Some may want to sow discord in society to achieve higher levels of government control and the removal of more individual freedoms.

Others may want to create economic pain and social chaos in advance of major elections in an effort to “overthrow” an existing administration.

Large pharmaceutical companies also have their motives. After all, one billion doses of vaccines selling for $100 a dose is $100 billion in revenue. That’s a lot of business and profits.

Regardless of these shenanigans, we have good reason to be optimistic.

For countries and metropolitan areas that were hard hit this spring, the worst is likely over. In fact, there may not be much at all to worry about this winter. And other areas that were hit hard could achieve herd immunity in six to eight weeks.

I predict the largest outbreaks will be countries or regions that have not yet experienced a major spread of COVID-19.

Ironically, those are the places that have engaged in draconian economic lockdowns. It is possible to delay the spread with these lockdowns, but eventually, COVID-19 will make its rounds. You can run, but you can’t hide.

Now for our mailbag…

When to take profits…

Let’s start with a reader interested in our profit-taking strategy…

I’ve recently joined your subscription service and look forward to your insights into the future and your stock recommendations. I have taken your advice on [two of your stock picks] and was wondering if you have a strategy to take some off the table when they hit certain prices?… Thanks for taking my questions and for all the efforts you are making on my behalf.

– Walter M.

Hi, Walter, and thanks for being a subscriber. You’ve touched on an important topic. When do we decide to take profits when one of our portfolio companies rockets higher?

It is important to say that when an investor buys and sells is a personal decision. I’m not able to give individual investment advice, but I can provide some general comments.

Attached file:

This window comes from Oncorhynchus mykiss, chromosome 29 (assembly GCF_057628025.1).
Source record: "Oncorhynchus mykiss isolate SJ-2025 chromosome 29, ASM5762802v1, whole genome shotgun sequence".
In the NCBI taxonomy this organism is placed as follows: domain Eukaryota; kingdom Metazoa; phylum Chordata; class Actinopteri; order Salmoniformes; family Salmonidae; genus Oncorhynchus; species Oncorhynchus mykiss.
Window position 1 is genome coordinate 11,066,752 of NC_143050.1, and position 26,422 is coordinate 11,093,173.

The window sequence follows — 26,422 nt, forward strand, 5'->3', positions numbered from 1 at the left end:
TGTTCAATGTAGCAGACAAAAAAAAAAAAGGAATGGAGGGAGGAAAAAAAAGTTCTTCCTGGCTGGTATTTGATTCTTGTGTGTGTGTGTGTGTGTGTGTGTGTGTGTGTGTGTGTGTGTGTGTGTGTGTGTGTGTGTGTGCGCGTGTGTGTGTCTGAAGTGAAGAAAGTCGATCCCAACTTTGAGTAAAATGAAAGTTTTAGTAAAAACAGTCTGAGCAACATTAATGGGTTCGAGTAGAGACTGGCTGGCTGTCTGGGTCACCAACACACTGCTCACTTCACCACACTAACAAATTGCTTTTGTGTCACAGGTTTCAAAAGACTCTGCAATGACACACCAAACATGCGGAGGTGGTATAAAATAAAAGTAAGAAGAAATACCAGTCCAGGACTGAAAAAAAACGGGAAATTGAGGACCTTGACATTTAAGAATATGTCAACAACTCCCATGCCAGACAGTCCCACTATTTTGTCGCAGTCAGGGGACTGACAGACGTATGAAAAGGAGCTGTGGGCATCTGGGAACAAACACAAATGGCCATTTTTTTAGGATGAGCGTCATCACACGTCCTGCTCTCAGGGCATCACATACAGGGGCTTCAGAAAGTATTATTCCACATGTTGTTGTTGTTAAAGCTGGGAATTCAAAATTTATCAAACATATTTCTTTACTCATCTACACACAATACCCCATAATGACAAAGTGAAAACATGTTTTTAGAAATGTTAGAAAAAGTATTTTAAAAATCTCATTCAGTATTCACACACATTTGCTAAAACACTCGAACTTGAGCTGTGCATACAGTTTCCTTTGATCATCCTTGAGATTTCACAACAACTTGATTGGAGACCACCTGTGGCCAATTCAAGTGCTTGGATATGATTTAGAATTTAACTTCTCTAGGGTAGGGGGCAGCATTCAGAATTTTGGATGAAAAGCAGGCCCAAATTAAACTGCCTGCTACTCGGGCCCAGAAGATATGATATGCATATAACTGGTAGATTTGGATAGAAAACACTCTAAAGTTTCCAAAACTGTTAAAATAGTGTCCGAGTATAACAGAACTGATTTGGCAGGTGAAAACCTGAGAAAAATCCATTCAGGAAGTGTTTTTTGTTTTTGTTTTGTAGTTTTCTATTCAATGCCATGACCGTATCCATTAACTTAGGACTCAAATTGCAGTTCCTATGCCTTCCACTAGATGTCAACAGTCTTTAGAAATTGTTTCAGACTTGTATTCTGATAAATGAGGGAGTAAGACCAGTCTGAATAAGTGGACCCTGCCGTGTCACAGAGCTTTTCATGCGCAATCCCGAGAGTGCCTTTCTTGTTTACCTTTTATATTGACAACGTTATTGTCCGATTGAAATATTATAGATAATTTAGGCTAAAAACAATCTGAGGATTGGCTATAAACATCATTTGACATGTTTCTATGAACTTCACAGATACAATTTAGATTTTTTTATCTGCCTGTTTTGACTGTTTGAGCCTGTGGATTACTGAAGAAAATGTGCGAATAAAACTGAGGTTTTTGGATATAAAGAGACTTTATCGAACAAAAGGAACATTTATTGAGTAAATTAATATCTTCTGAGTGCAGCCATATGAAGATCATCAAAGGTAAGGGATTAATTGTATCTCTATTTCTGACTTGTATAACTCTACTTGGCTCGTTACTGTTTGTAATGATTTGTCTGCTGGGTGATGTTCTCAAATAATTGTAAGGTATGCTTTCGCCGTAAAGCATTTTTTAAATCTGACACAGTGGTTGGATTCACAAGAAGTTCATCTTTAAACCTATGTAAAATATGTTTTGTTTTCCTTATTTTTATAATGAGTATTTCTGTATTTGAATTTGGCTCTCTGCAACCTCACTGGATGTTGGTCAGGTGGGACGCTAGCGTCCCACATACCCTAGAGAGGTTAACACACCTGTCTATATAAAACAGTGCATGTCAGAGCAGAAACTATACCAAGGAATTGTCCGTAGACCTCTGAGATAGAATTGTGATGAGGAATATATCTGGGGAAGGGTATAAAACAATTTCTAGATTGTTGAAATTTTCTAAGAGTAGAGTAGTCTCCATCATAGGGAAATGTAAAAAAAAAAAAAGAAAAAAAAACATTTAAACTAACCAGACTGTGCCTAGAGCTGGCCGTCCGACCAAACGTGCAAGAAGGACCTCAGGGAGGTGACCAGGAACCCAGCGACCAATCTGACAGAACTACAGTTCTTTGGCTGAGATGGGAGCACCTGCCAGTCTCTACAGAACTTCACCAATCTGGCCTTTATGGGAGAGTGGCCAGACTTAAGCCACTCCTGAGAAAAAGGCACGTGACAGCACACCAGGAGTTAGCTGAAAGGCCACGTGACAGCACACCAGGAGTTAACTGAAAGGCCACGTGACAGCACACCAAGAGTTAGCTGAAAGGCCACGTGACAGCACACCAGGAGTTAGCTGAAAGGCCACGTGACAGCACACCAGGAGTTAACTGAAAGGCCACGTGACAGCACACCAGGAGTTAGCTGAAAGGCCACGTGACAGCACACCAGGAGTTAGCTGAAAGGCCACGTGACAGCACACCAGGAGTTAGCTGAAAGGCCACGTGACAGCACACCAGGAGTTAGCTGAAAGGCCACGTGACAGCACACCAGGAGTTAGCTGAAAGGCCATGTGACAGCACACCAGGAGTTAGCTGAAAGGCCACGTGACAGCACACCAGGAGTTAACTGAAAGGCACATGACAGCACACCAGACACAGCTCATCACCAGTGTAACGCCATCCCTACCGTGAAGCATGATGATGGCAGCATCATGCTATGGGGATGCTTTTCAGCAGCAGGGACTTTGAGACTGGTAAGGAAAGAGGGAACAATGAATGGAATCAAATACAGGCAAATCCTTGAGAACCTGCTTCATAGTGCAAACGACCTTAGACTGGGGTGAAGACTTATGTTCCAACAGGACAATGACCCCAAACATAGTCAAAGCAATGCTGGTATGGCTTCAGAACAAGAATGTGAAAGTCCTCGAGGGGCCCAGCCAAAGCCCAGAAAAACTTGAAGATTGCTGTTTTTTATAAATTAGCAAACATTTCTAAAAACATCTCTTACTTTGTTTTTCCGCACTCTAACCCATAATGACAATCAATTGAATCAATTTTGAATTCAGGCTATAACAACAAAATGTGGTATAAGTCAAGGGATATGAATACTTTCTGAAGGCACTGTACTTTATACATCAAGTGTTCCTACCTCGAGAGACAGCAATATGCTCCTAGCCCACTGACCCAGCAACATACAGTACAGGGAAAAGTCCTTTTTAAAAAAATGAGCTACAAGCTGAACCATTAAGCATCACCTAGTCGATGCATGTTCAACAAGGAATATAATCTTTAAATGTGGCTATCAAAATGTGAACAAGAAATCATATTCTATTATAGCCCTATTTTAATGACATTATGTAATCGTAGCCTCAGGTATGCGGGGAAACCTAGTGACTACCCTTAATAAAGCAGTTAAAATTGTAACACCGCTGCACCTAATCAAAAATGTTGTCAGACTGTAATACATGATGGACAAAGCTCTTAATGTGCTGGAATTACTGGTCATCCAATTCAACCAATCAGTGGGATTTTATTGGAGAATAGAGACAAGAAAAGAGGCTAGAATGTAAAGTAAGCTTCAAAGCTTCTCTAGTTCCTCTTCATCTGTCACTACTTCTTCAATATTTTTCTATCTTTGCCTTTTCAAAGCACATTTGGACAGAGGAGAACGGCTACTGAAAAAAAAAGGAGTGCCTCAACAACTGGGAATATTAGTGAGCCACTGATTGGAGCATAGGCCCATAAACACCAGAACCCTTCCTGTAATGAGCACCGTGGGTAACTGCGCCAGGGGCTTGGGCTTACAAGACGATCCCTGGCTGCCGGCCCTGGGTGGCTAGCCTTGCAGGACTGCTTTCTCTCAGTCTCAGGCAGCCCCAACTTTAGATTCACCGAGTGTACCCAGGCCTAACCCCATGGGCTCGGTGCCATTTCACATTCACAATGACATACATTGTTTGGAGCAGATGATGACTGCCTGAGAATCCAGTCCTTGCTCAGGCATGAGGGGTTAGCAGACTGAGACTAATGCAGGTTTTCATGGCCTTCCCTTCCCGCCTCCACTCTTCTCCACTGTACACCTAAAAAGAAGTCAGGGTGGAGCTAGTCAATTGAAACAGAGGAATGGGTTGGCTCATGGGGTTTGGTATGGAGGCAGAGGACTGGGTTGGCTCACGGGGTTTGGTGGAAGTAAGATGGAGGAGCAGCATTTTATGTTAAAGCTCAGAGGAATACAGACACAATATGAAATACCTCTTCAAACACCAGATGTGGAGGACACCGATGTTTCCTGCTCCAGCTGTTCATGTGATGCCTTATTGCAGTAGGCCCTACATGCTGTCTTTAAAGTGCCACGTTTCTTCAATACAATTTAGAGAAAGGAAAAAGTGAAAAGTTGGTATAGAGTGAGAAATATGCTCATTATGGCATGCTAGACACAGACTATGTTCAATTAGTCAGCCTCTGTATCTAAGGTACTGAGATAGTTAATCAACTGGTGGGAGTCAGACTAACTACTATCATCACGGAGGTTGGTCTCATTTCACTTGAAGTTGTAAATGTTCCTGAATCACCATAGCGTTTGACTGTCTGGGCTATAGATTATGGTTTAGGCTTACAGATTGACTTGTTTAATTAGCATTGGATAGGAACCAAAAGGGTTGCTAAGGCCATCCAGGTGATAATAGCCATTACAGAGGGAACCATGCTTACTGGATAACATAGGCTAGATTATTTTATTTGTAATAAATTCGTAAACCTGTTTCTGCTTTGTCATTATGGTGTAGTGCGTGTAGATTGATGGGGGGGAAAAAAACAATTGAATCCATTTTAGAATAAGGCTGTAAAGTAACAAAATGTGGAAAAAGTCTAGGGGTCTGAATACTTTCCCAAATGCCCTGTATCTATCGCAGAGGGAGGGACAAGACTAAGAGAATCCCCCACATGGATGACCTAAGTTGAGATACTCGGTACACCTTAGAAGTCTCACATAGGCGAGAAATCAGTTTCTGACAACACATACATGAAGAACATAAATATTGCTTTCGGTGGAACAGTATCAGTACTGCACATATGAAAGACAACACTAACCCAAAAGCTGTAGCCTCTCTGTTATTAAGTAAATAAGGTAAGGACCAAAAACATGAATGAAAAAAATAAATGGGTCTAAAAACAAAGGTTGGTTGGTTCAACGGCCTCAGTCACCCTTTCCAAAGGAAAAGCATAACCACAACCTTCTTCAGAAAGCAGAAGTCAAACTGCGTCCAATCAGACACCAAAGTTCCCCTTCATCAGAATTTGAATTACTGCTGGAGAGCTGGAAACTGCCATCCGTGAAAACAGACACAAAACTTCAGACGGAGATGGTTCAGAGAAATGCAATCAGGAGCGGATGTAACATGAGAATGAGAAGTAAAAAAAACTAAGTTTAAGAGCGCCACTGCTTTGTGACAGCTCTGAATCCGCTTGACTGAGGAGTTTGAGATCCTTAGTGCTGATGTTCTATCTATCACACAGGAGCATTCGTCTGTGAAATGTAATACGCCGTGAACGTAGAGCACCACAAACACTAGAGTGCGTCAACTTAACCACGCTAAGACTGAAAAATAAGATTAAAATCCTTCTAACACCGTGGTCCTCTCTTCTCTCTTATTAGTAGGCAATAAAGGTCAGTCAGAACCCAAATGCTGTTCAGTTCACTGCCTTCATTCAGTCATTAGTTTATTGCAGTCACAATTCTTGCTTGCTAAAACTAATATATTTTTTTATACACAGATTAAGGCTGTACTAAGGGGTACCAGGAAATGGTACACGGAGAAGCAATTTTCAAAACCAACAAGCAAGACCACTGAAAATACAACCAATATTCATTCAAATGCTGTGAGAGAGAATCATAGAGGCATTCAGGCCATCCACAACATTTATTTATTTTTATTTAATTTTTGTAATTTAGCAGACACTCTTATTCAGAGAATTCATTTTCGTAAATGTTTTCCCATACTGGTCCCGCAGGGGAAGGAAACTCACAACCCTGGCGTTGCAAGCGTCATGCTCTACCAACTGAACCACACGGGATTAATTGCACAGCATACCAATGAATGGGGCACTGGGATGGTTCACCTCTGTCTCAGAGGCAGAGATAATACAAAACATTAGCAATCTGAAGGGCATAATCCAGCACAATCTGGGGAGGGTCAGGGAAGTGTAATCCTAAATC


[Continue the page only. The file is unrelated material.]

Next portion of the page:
In my research publications, I build model portfolios and provide general guidance for when to buy and sell individual positions. That is precisely that: guidance. It’s the only way that we can fairly build and track a model portfolio for all readers.

In general, with every recommendation that I make, I estimate what the investment return potential is. When we reach the valuation that I forecast originally, I might recommend selling a position if the investment thesis has played out. Or I might recommend holding if there have been some new developments.

Occasionally, I might recommend taking some profits off the table when a stock has really run up quickly. We had a perfect example of this in The Near Future Report back in July. We sold half our position in DocuSign (DOCU) for a 239% profit.

As I said in the sell alert then, there was nothing wrong with the company. In fact, it has been thriving due to the COVID-19 pandemic. People and companies have needed its electronic contract services more than ever before.

However, due to its dramatic run up in stock price, it was prudent to take some of our profits off the table. DocuSign had become one of our most expensive stocks in terms of valuation. At that time, it was trading at an astronomical enterprise value/sales ratio of 36.

For perspective, that means that the company’s valuation was equivalent to 36 years of sales – not 36 years of profits. A valuation at this level is simply not sustainable over long periods of time.

That’s why the smart move was to lock in some profits. By selling half our position, we were able to take out almost double our initial investment. Near Future subscribers can use “house money” to take advantage of any continued rise in the stock from here on out while still pocketing profits.

Understanding a stock’s valuation, not its nominal share price, is the best way to understand when to buy and sell an individual position.

What’s the story behind glass batteries?

I was just reading about the Quantum Glass Battery. A patent application on behalf of the National Laboratory of Energy and Geology (LNEG), the Porto University Portugal, and the University of Texas was filed last Sunday in Portugal for the Quantum Glass Battery. Any ideas about this battery?

I want to let you know that your write-ups on future technologies and biotechnology are fascinating. It is like reading passages of a science fiction novel. I especially like your short human stories before introducing us to the latest biotech breaks. Thanks for the care you put into it.

– Tess O.

Hey, Tess. Thanks for the interesting question and the kind words.

As I wrote on Monday, advancements in battery technology have lagged behind other technological advancements. We tend to experience small, incremental improvements each year. But I’m as anxious as you are for the next breakthrough.